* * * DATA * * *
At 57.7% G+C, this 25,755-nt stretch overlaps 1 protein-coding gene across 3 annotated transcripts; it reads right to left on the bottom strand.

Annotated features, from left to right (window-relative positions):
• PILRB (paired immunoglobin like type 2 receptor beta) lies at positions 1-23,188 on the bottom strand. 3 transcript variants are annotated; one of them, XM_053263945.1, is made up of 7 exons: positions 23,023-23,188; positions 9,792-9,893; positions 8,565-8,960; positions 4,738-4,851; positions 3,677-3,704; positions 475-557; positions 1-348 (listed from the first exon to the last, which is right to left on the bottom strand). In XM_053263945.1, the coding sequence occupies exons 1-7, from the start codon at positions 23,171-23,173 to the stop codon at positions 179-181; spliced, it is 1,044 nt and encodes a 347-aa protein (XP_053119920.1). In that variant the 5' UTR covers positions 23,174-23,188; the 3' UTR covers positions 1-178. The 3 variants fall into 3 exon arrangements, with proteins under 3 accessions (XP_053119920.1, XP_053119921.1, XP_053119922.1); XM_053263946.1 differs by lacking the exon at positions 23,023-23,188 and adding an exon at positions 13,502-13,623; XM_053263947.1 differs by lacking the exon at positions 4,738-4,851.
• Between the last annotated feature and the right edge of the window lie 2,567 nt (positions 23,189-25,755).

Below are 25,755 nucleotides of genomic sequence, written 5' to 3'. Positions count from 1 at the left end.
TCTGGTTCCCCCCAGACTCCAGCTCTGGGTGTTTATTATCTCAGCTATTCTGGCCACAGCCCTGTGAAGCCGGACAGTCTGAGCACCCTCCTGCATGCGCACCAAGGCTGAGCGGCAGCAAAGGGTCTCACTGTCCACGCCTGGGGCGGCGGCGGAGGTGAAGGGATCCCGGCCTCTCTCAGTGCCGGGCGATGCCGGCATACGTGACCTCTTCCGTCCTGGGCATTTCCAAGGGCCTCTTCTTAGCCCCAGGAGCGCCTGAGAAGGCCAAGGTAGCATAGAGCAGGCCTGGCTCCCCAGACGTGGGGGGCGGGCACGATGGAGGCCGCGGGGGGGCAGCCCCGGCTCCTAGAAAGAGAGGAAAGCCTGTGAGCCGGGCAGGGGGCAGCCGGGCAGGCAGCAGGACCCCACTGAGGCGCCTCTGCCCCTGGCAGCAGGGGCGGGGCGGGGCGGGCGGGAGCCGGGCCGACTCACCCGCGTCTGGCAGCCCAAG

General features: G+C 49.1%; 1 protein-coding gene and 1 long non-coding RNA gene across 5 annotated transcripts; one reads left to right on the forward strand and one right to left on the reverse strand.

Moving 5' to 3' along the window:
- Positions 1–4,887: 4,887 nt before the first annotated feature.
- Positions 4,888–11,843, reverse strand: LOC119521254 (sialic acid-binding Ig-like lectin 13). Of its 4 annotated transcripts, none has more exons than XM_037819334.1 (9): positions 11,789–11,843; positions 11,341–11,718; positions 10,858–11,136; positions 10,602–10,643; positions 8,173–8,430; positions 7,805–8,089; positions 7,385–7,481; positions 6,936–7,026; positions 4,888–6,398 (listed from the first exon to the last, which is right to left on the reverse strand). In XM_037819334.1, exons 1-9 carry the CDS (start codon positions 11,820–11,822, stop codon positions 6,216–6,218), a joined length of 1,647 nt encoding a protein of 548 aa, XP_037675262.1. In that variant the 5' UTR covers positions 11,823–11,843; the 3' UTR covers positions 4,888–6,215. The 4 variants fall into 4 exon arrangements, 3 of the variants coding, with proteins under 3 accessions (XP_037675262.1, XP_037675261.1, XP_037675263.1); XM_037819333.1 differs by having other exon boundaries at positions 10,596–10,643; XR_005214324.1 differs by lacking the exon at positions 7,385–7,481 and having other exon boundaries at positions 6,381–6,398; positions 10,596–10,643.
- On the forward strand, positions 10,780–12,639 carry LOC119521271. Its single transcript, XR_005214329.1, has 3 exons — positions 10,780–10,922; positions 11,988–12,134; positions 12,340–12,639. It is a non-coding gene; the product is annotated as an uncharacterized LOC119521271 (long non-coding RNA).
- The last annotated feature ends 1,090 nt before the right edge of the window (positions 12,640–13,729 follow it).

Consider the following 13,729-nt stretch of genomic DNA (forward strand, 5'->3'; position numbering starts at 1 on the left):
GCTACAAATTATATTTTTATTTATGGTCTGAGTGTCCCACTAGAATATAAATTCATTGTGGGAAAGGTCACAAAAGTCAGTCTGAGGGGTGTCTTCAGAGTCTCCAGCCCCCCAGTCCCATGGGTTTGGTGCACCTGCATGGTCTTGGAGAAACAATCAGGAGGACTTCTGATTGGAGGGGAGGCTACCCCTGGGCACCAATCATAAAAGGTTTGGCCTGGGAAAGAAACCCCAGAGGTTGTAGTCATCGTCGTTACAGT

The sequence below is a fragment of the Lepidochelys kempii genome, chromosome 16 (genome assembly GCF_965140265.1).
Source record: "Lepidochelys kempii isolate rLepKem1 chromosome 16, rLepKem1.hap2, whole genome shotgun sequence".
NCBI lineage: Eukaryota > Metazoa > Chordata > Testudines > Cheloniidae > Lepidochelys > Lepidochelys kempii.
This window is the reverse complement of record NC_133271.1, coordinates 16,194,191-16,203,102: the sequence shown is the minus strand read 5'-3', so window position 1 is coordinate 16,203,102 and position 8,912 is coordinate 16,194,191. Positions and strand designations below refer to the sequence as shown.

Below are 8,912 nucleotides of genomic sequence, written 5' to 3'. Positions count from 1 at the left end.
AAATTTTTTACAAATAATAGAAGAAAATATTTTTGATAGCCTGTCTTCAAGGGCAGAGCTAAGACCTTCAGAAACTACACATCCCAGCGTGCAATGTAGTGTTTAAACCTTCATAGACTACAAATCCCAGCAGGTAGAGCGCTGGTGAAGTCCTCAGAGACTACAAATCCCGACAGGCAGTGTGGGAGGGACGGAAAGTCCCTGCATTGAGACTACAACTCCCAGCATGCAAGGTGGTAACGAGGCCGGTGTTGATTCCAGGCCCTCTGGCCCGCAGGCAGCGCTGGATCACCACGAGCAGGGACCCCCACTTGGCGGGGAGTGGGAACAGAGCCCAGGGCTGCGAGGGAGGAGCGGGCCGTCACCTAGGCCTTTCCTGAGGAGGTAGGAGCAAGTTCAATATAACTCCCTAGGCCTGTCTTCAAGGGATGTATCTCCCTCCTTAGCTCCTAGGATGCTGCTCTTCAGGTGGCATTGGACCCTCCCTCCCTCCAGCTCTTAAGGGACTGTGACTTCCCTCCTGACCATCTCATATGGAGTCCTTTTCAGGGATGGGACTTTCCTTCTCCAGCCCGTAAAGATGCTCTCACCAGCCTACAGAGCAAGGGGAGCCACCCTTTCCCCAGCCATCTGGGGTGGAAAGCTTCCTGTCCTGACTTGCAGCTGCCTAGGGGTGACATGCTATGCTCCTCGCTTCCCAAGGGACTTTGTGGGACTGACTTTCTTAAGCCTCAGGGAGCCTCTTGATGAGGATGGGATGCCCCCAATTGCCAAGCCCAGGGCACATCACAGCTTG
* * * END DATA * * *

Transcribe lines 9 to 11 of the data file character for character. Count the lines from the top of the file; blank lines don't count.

- Positions 1–4,887: 4,887 nt before the first annotated feature.
- Positions 4,888–11,843, reverse strand: LOC119521254 (sialic acid-binding Ig-like lectin 13). Of its 4 annotated transcripts, none has more exons than XM_037819334.1 (9): positions 11,789–11,843; positions 11,341–11,718; positions 10,858–11,136; positions 10,602–10,643; positions 8,173–8,430; positions 7,805–8,089; positions 7,385–7,481; positions 6,936–7,026; positions 4,888–6,398 (listed from the first exon to the last, which is right to left on the reverse strand). In XM_037819334.1, exons 1-9 carry the CDS (start codon positions 11,820–11,822, stop codon positions 6,216–6,218), a joined length of 1,647 nt encoding a protein of 548 aa, XP_037675262.1. In that variant the 5' UTR covers positions 11,823–11,843; the 3' UTR covers positions 4,888–6,215. The 4 variants fall into 4 exon arrangements, 3 of the variants coding, with proteins under 3 accessions (XP_037675262.1, XP_037675261.1, XP_037675263.1); XM_037819333.1 differs by having other exon boundaries at positions 10,596–10,643; XR_005214324.1 differs by lacking the exon at positions 7,385–7,481 and having other exon boundaries at positions 6,381–6,398; positions 10,596–10,643.
- On the forward strand, positions 10,780–12,639 carry LOC119521271. Its single transcript, XR_005214329.1, has 3 exons — positions 10,780–10,922; positions 11,988–12,134; positions 12,340–12,639. It is a non-coding gene; the product is annotated as an uncharacterized LOC119521271 (long non-coding RNA).